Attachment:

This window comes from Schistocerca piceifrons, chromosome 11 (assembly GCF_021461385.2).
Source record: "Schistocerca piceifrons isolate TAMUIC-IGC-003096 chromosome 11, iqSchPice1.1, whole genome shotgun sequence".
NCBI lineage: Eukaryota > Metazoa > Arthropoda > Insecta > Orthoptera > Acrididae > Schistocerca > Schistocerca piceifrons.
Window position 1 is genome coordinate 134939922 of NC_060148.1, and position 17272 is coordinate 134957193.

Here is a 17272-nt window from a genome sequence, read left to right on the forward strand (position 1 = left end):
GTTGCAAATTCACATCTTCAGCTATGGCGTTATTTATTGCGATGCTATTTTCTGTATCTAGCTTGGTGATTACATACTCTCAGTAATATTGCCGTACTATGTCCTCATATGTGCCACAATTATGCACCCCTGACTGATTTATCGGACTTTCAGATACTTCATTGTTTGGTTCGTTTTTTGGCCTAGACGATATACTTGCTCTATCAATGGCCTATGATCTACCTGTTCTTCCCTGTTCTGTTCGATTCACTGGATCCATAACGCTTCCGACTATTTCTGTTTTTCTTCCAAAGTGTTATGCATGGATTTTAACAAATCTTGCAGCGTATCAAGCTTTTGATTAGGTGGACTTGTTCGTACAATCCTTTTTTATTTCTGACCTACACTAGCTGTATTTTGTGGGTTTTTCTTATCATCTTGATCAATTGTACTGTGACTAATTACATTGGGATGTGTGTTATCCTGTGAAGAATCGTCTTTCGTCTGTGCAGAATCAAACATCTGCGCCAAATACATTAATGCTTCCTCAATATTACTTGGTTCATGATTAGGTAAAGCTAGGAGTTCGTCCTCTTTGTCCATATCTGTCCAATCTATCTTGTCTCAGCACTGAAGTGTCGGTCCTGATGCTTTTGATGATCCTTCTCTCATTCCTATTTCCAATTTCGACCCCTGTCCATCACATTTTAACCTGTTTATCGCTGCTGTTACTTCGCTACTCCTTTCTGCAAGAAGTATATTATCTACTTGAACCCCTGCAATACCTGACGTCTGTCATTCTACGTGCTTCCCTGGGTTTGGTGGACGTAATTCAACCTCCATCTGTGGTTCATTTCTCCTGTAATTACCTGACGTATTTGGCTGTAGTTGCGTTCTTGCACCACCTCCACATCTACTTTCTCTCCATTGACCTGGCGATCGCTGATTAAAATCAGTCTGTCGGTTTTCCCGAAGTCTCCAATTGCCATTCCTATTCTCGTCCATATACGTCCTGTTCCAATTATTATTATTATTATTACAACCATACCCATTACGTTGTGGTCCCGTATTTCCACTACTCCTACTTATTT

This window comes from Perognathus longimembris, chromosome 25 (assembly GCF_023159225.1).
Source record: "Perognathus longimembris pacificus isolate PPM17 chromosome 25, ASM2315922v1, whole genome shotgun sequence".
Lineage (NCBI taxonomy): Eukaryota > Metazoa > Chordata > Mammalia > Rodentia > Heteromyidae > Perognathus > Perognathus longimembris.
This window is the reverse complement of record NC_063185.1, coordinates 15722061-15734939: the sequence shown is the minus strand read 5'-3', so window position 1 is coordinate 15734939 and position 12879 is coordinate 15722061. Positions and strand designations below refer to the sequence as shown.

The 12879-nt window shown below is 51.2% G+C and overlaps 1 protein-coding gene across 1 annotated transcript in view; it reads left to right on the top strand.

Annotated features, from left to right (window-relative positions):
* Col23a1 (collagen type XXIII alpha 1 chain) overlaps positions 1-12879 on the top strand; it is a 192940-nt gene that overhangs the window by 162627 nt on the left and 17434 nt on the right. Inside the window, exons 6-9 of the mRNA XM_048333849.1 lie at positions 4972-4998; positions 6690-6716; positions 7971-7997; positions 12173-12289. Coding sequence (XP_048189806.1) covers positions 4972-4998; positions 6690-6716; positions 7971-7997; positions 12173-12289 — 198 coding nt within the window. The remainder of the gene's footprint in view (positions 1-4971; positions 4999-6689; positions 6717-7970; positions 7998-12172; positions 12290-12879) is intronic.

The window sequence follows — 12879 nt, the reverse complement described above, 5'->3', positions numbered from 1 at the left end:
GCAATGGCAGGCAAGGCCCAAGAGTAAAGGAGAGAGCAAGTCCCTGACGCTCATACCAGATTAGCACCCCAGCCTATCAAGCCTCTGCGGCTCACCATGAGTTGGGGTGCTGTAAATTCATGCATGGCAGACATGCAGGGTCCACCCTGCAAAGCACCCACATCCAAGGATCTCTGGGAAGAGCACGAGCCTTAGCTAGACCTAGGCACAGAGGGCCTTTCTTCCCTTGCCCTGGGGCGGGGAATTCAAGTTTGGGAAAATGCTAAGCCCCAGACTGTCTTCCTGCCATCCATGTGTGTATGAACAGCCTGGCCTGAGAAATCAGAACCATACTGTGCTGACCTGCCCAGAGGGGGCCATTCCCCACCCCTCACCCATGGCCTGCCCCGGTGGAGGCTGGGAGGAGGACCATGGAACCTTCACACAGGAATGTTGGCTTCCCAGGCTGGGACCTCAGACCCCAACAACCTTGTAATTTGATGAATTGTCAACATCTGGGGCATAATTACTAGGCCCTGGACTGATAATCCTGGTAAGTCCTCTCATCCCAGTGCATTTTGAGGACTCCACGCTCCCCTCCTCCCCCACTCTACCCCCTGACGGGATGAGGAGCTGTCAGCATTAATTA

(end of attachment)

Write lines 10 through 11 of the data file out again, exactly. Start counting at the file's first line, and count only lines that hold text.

This window is the reverse complement of record NC_063185.1, coordinates 15722061-15734939: the sequence shown is the minus strand read 5'-3', so window position 1 is coordinate 15734939 and position 12879 is coordinate 15722061. Positions and strand designations below refer to the sequence as shown.

The 12879-nt window shown below is 51.2% G+C and overlaps 1 protein-coding gene across 1 annotated transcript in view; it reads left to right on the top strand.